The U.S. Department of Transportation’s Federal Transit Administration (FTA) recently recognized the Antelope Valley Transit Authority and nine other transit agencies for exemplary efforts in combating climate change.
“By helping people efficiently and affordably get where they need to go, public transit plays a key role in reducing greenhouse gas emissions” said U.S. Transportation Secretary Pete Buttigieg. “We’re delighted to honor these 10 public transit agencies leading the charge to protect our communities against climate change.”
Created in June 2021 to help advance President Joe Biden’s greenhouse gasses (GHG) reduction goals, the FTA’s “Climate Challenge” calls on transit agencies to develop strategies to reduce emissions, such as converting fleets to electric buses, making facilities more energy efficient, and generating power through renewable energy sources.
A total of 171 transit agencies from Maine to Hawaii signed on to participate in the FTA Climate Challenge. The FTA helped participants advance their goals with technical resources, targeted listening sessions, and peer exchanges.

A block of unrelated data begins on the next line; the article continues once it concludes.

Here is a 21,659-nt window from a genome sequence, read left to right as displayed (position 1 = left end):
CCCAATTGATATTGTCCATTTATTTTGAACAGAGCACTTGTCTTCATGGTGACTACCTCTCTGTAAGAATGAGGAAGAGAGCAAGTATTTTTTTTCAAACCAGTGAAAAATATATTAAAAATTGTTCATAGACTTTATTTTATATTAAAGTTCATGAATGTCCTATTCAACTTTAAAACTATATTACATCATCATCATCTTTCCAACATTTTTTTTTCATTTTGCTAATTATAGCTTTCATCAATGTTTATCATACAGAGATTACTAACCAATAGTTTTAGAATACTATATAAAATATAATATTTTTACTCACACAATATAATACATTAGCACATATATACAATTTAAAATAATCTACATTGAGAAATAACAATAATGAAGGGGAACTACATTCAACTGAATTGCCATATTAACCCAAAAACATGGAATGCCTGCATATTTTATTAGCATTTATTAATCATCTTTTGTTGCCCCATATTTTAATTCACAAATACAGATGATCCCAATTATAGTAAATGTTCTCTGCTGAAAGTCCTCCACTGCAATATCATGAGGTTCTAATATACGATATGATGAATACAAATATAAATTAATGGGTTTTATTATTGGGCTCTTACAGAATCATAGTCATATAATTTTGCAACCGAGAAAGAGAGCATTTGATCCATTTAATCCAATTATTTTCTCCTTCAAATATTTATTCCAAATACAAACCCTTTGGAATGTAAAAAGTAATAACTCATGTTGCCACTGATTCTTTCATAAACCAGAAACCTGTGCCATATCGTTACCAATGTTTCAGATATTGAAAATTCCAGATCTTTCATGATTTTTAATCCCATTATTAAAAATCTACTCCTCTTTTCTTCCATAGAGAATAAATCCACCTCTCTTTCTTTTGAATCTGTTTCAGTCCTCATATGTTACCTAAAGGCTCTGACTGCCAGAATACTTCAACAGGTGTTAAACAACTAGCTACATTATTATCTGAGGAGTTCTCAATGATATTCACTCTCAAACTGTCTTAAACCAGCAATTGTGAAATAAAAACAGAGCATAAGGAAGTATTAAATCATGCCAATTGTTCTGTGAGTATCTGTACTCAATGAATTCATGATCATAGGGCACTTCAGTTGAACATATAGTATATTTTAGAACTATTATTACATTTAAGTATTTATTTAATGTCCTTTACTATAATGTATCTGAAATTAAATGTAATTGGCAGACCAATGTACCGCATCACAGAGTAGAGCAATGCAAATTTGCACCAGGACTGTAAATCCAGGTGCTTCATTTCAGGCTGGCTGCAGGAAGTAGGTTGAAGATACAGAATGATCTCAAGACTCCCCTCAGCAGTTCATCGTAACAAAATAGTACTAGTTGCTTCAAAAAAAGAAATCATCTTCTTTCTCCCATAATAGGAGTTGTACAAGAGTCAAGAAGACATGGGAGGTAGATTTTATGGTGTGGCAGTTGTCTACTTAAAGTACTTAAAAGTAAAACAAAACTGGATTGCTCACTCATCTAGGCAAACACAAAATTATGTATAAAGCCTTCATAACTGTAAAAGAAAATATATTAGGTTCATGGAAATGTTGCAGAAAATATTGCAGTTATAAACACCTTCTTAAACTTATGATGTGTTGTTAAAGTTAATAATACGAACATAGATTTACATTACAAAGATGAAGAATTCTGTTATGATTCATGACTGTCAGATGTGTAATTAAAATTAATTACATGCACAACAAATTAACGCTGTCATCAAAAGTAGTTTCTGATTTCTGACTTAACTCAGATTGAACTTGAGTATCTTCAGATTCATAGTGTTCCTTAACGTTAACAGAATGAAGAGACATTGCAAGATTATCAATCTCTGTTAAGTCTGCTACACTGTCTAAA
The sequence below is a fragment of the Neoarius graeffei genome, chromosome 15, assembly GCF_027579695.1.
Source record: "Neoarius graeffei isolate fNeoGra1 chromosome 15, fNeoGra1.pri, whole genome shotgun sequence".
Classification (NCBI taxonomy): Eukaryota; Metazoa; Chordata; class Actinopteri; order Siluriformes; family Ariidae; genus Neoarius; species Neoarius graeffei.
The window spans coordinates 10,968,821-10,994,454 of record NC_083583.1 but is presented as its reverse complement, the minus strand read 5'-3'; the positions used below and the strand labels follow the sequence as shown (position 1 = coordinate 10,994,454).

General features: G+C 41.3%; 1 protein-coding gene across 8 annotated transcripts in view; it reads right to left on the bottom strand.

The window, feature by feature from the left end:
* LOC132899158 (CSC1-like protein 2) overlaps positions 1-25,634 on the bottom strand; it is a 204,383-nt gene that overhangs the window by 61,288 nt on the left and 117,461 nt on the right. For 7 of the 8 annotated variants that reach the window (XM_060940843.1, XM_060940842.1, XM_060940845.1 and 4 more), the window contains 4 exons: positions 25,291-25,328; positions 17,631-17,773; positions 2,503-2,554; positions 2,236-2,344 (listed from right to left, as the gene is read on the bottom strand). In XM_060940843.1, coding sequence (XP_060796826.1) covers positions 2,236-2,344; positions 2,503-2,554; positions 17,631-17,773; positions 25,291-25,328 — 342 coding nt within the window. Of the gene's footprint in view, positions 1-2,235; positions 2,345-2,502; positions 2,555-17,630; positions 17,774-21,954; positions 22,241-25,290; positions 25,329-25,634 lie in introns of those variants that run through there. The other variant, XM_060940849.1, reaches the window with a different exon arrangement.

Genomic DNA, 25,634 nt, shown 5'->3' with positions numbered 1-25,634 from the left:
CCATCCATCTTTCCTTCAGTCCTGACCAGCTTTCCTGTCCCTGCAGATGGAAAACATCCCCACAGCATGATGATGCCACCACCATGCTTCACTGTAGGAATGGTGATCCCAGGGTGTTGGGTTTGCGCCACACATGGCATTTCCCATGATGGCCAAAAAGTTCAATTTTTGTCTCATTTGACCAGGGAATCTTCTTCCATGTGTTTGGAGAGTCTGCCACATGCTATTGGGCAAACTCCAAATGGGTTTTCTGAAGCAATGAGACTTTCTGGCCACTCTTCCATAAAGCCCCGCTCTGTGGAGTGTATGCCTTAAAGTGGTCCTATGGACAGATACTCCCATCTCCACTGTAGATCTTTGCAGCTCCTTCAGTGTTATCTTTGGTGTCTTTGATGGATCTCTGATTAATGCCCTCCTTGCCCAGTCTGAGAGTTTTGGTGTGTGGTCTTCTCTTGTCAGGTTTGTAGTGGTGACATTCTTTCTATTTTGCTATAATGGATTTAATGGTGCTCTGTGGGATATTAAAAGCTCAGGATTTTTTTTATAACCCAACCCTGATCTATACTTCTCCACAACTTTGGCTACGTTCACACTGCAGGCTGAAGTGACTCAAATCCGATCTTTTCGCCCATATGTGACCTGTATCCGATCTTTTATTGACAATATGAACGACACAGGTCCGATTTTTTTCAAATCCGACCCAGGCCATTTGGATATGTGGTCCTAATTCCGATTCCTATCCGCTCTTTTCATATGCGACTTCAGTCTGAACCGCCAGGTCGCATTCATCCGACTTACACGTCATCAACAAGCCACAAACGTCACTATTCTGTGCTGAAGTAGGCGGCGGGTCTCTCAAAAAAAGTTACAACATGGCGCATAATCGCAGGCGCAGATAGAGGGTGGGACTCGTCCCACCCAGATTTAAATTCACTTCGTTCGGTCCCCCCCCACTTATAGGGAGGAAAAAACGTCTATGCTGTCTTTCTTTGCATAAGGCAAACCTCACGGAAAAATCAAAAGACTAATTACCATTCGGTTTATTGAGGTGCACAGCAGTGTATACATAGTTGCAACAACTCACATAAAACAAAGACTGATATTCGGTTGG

The FTA presented its Climate Challenge awards on Friday, April 22, during the 52nd celebration of Earth Day. AVTA won the award for “Most Accomplished” for meeting its 100 percent electric fleet goal and becoming the first transit agency in North America to be all-electric.
AVTA reported a savings of $2.3 million after converting its bus fleet to all electric, largely thanks to saving 1,750,000 gallons of diesel fuel, according to the FTA.
The Los Angeles Metropolitan Transportation Authority was awarded the “Most Ambitious” honor for exceeding President Biden’s goal of a 50-percent reduction in GHG emissions.
The FTA on Friday also launched phase two of its Climate Challenge, which seeks to increase participation and focuses on electrification or zero-emission transition plans to achieve the President’s GHG emissions goals.
The FTA and the Federal Highway Administration also launched a joint Flexible Funding website to encourage communities to use flex funding for projects that promote safer routes to transit. This support for bicycle lanes, better pedestrian walkways, trails, lighting, and other projects enhances safety and access to transit stations and bus stops, reducing vehicle trips and lowering greenhouse gas emissions, according to the FTA.